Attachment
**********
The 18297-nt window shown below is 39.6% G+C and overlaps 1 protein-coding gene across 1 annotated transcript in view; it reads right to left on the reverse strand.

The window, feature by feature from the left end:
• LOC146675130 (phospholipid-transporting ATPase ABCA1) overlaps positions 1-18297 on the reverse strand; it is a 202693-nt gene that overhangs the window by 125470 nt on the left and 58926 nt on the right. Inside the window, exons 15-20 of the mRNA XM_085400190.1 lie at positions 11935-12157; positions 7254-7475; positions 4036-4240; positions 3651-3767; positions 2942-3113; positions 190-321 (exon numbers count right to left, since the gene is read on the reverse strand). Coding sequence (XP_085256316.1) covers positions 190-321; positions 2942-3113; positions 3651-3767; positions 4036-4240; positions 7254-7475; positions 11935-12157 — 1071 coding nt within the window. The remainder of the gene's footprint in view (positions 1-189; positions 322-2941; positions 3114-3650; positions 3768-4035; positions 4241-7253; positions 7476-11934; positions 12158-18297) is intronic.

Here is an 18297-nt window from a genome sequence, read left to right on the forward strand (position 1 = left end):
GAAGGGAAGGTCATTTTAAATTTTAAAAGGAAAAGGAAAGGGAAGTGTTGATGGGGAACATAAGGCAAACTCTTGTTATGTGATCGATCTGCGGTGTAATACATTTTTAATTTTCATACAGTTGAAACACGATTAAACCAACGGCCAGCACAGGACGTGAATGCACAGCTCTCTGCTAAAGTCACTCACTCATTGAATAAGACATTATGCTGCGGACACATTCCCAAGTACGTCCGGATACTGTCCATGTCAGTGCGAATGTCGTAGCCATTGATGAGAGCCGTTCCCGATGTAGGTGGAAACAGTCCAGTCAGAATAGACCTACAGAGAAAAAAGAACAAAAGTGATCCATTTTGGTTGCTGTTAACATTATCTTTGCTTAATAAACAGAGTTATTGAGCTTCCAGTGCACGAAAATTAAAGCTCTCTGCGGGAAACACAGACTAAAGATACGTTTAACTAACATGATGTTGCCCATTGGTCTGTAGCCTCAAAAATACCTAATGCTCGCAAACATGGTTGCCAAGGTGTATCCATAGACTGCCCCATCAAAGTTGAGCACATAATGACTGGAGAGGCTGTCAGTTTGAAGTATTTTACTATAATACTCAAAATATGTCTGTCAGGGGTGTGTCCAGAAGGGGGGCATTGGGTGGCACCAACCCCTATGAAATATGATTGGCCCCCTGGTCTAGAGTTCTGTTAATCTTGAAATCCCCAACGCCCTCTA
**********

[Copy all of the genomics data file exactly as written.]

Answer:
The 18297-nt window shown below is 39.6% G+C and overlaps 1 protein-coding gene across 1 annotated transcript in view; it reads right to left on the reverse strand.

The window, feature by feature from the left end:
• LOC146675130 (phospholipid-transporting ATPase ABCA1) overlaps positions 1-18297 on the reverse strand; it is a 202693-nt gene that overhangs the window by 125470 nt on the left and 58926 nt on the right. Inside the window, exons 15-20 of the mRNA XM_085400190.1 lie at positions 11935-12157; positions 7254-7475; positions 4036-4240; positions 3651-3767; positions 2942-3113; positions 190-321 (exon numbers count right to left, since the gene is read on the reverse strand). Coding sequence (XP_085256316.1) covers positions 190-321; positions 2942-3113; positions 3651-3767; positions 4036-4240; positions 7254-7475; positions 11935-12157 — 1071 coding nt within the window. The remainder of the gene's footprint in view (positions 1-189; positions 322-2941; positions 3114-3650; positions 3768-4035; positions 4241-7253; positions 7476-11934; positions 12158-18297) is intronic.

Here is an 18297-nt window from a genome sequence, read left to right on the forward strand (position 1 = left end):
GAAGGGAAGGTCATTTTAAATTTTAAAAGGAAAAGGAAAGGGAAGTGTTGATGGGGAACATAAGGCAAACTCTTGTTATGTGATCGATCTGCGGTGTAATACATTTTTAATTTTCATACAGTTGAAACACGATTAAACCAACGGCCAGCACAGGACGTGAATGCACAGCTCTCTGCTAAAGTCACTCACTCATTGAATAAGACATTATGCTGCGGACACATTCCCAAGTACGTCCGGATACTGTCCATGTCAGTGCGAATGTCGTAGCCATTGATGAGAGCCGTTCCCGATGTAGGTGGAAACAGTCCAGTCAGAATAGACCTACAGAGAAAAAAGAACAAAAGTGATCCATTTTGGTTGCTGTTAACATTATCTTTGCTTAATAAACAGAGTTATTGAGCTTCCAGTGCACGAAAATTAAAGCTCTCTGCGGGAAACACAGACTAAAGATACGTTTAACTAACATGATGTTGCCCATTGGTCTGTAGCCTCAAAAATACCTAATGCTCGCAAACATGGTTGCCAAGGTGTATCCATAGACTGCCCCATCAAAGTTGAGCACATAATGACTGGAGAGGCTGTCAGTTTGAAGTATTTTACTATAATACTCAAAATATGTCTGTCAGGGGTGTGTCCAGAAGGGGGGCATTGGGTGGCACCAACCCCTATGAAATATGATTGGCCCCCTGGTCTAGAGTTCTGTTAATCTTGAAATCCCCAACGCCCTCTA